[PyKDE] Issue with QDialog and lifetime

John Ridley ojokimu at yahoo.co.uk
Wed May 25 20:19:06 BST 2005

--- Giovanni Bajo <rasky at develer.com> wrote:
> Hello,
> while the QObject object model is pretty clear to me, and I also
> understand
> the way it was translated to Python, today I stumbled upon an issue
> which I
> hadn't realized before:
> class MyMainWindow(QMainWindow):
>     def about(self):
>          dlg = MyAboutDlg(self)
>          dlg.exec_loop()
> This way of using modal dialog is not safe because the dialog is not
> deallocated after usage! In fact, its lifetime is bound to that of
> the main
> window. In fact, the code above is equivalent to:
> void MyMainWindow::about(void)
> {
>     MyAboutDlg* dlg = new MyAboutDlg(this);
>     dlg->exec();
> }
> Instead, the idiomatic way of using modal dialogs in C++ is:
> void MyMainWindow::about(void)
> {
>     MyAboutDlg dlg(this);
>     dlg.exec();
> }
> which has not direct translation in Python.
> I would like to stress that this is not a general complaint against
> the way
> PyQt handles lifetime issues (which is kind of perfect, IMO), but a
> nasty
> side-effect which happens only for modal dialogs because of the way
> they are
> idiomatically used (allocated on the stack to be automatically
> destroyed
> when the calling function exits).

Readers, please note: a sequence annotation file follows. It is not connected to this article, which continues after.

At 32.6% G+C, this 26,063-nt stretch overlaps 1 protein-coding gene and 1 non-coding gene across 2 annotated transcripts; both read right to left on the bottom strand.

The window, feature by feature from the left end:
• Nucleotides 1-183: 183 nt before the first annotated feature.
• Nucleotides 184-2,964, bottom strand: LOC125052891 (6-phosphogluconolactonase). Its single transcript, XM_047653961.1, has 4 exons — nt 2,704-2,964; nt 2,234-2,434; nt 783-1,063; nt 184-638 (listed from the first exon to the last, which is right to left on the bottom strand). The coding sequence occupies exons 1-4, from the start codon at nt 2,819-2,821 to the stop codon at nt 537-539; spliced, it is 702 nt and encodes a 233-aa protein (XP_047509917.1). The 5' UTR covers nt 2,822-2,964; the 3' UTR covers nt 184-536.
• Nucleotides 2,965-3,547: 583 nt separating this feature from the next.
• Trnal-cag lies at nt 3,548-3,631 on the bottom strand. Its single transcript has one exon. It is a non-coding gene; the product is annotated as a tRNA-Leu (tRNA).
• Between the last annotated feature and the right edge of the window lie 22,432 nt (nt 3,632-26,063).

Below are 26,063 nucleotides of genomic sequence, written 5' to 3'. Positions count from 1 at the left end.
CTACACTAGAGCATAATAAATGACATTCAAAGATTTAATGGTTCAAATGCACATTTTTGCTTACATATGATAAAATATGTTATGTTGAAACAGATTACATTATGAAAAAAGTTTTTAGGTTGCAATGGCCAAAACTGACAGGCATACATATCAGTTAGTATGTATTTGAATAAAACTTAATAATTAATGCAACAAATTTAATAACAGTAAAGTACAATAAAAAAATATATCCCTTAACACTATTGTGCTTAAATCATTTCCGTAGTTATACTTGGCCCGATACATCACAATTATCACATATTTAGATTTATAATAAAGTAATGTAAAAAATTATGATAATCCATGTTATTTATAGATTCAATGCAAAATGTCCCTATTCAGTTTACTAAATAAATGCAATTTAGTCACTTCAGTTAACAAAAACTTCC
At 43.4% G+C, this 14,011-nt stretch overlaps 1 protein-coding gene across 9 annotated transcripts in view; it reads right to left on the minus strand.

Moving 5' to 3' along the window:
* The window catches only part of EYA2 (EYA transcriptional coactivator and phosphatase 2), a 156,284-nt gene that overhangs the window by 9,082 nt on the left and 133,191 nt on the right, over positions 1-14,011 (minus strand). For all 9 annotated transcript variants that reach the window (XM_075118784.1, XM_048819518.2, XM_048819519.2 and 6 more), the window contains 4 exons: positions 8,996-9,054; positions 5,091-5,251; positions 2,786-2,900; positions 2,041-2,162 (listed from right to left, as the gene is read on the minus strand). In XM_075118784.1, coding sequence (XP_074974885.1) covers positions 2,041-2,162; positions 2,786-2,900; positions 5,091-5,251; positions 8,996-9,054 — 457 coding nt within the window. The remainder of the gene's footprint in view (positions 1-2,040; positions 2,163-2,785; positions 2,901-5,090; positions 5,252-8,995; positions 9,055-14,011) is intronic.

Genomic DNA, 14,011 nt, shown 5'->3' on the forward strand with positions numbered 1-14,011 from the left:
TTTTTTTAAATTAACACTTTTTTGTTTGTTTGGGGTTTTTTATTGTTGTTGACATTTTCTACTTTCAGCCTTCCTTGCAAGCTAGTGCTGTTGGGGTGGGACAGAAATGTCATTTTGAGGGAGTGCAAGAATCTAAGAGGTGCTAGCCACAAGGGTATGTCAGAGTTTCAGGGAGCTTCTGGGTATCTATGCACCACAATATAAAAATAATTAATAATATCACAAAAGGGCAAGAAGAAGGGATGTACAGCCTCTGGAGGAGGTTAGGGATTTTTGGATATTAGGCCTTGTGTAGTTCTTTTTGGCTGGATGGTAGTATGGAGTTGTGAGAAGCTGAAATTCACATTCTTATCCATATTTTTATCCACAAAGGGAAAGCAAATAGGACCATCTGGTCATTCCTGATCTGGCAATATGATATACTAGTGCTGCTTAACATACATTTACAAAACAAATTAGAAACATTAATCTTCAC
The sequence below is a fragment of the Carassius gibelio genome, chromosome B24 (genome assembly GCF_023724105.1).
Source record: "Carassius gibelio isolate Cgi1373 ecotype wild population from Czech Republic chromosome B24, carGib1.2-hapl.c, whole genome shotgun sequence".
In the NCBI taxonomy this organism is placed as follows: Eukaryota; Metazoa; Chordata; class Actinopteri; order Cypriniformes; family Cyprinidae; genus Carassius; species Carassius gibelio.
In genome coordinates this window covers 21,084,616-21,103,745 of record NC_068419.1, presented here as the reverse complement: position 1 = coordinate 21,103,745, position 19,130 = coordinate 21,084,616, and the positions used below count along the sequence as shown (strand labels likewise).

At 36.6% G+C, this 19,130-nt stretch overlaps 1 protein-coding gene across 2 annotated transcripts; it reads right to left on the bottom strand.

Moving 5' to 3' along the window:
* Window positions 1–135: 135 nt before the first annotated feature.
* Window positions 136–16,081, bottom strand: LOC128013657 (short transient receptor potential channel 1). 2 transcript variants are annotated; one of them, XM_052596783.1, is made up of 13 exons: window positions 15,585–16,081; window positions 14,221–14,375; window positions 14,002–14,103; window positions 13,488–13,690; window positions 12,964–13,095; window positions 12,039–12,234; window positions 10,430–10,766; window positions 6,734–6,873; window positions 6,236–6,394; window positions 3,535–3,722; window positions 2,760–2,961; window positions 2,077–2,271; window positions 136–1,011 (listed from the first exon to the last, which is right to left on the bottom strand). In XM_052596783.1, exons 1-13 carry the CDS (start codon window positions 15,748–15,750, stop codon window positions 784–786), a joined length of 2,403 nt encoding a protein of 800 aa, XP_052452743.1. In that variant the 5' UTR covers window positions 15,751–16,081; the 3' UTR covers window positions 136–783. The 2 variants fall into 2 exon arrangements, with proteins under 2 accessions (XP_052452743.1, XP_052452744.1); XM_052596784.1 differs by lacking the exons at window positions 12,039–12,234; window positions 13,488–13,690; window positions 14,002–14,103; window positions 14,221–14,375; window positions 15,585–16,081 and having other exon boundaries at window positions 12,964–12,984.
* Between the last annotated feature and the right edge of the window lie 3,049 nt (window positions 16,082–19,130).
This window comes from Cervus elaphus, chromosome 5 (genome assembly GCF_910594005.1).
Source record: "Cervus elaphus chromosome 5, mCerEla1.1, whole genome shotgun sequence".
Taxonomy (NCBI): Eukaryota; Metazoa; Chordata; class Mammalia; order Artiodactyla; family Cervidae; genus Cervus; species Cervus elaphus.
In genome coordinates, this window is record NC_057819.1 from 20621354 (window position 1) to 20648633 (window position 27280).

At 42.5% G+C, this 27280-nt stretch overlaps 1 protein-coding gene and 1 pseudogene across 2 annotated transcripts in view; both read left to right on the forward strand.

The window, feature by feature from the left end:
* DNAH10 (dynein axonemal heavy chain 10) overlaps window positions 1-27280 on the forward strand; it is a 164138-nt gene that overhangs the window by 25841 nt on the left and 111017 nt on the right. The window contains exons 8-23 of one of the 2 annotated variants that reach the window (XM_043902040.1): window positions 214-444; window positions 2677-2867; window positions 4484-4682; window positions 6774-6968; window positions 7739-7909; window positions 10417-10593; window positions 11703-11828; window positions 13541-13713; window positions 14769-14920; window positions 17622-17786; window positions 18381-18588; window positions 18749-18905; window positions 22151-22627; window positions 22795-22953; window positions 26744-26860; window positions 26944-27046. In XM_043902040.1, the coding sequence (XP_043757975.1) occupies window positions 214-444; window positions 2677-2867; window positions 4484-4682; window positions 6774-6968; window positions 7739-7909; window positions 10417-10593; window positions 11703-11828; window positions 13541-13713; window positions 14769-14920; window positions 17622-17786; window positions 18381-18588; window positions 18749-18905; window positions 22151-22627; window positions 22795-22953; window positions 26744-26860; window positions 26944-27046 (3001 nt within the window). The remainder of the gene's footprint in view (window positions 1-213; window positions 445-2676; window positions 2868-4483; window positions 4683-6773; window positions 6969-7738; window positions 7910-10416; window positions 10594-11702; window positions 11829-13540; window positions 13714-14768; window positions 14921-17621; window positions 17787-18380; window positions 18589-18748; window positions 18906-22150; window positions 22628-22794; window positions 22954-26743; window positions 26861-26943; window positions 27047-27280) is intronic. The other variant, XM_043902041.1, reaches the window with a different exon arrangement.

> So, I don't see any easy way to take care of this automatically. One
> has to
> remember to manually destroy the dialog calling deleteLater (which
> kind of
> sucks because it means that we are back to manually memory management
> for
> dialogs), or creating the dialog with Qt.WDestructiveClose (but then
> it is
> impossible to access the result() of the dialog after exec_loop()
> exits).
> Suggestions? I guess this issue should be highlighted in the
> documentation.

If there are lots of dialogs in an app, I would use a simple
DialogManager class which wrapped the create/exec/close for the modal
dialogs. This would at least save me having to remember to clean up all
the time. But I'm sure you must be doing something like this yourself

To work around the specific problems with Qt.WDestructiveClose, I have
always used the "alsoDelete" overload of QWidget's close method.
However, AFAIK, there is no guarantee that this will always kill the
widget. The function does return a boolean indicating success/failure
though, so I suppose something fairly robust could be developed around


John Ridley

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